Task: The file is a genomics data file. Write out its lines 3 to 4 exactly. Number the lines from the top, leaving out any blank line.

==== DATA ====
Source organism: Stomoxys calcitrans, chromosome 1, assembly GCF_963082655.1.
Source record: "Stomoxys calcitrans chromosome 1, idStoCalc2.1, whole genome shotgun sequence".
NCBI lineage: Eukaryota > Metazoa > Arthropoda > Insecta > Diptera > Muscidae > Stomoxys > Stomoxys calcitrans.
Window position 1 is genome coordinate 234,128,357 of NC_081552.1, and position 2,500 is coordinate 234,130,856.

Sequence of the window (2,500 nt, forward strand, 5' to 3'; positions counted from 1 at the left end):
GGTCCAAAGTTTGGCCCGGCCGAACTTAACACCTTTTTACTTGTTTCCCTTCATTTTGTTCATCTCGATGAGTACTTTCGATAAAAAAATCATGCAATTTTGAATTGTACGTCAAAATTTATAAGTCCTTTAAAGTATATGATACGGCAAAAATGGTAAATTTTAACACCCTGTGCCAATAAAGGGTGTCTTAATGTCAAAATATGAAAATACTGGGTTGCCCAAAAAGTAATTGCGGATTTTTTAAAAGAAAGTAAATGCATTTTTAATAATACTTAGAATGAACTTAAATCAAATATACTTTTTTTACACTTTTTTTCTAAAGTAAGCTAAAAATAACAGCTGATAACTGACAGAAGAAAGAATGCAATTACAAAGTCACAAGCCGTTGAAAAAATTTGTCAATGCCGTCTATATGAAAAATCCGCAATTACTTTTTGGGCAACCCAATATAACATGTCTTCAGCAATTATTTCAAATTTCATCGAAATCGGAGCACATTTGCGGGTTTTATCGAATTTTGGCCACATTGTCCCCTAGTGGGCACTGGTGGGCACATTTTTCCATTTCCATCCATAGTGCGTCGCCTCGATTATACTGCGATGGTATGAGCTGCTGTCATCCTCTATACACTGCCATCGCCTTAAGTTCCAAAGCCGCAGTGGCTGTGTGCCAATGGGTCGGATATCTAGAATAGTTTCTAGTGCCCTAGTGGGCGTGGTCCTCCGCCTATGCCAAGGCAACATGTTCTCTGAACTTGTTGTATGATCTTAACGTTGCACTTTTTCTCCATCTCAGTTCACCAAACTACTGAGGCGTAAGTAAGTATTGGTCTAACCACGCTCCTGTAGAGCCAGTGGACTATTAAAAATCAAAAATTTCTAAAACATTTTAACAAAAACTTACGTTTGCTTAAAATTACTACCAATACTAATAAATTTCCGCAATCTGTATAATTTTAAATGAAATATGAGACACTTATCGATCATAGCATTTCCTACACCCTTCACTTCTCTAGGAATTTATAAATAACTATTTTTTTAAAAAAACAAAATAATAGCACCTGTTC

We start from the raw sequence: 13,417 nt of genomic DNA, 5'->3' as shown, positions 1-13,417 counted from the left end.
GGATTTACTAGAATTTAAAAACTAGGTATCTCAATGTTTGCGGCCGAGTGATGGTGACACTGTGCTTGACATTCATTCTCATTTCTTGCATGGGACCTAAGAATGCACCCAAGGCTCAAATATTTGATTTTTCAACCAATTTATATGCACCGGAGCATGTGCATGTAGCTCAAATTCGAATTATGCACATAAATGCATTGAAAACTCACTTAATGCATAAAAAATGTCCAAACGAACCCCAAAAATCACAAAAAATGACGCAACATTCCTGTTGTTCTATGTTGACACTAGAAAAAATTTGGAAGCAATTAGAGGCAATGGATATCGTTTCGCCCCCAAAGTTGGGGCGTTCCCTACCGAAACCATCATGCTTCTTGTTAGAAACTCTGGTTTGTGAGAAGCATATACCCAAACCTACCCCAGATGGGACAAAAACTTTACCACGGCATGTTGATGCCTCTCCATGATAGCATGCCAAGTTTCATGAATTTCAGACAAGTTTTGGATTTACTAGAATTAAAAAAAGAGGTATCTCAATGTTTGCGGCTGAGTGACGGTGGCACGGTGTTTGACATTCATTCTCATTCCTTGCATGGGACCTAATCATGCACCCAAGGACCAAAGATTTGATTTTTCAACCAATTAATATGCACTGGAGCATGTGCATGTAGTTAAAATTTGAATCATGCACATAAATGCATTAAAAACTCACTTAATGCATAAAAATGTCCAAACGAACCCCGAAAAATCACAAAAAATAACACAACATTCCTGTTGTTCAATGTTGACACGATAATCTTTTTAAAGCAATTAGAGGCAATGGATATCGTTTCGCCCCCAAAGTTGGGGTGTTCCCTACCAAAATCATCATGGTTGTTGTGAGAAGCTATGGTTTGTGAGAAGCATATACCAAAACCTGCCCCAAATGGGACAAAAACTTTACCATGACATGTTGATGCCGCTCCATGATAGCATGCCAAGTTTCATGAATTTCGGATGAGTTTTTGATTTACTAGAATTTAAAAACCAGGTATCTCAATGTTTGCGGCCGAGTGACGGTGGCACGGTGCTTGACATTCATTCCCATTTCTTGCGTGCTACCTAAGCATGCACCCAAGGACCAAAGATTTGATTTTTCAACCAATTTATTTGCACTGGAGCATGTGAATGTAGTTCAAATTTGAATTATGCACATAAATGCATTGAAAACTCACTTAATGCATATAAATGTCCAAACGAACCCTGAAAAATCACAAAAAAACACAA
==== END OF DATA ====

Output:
NCBI lineage: Eukaryota > Metazoa > Arthropoda > Insecta > Diptera > Muscidae > Stomoxys > Stomoxys calcitrans.
Window position 1 is genome coordinate 234,128,357 of NC_081552.1, and position 2,500 is coordinate 234,130,856.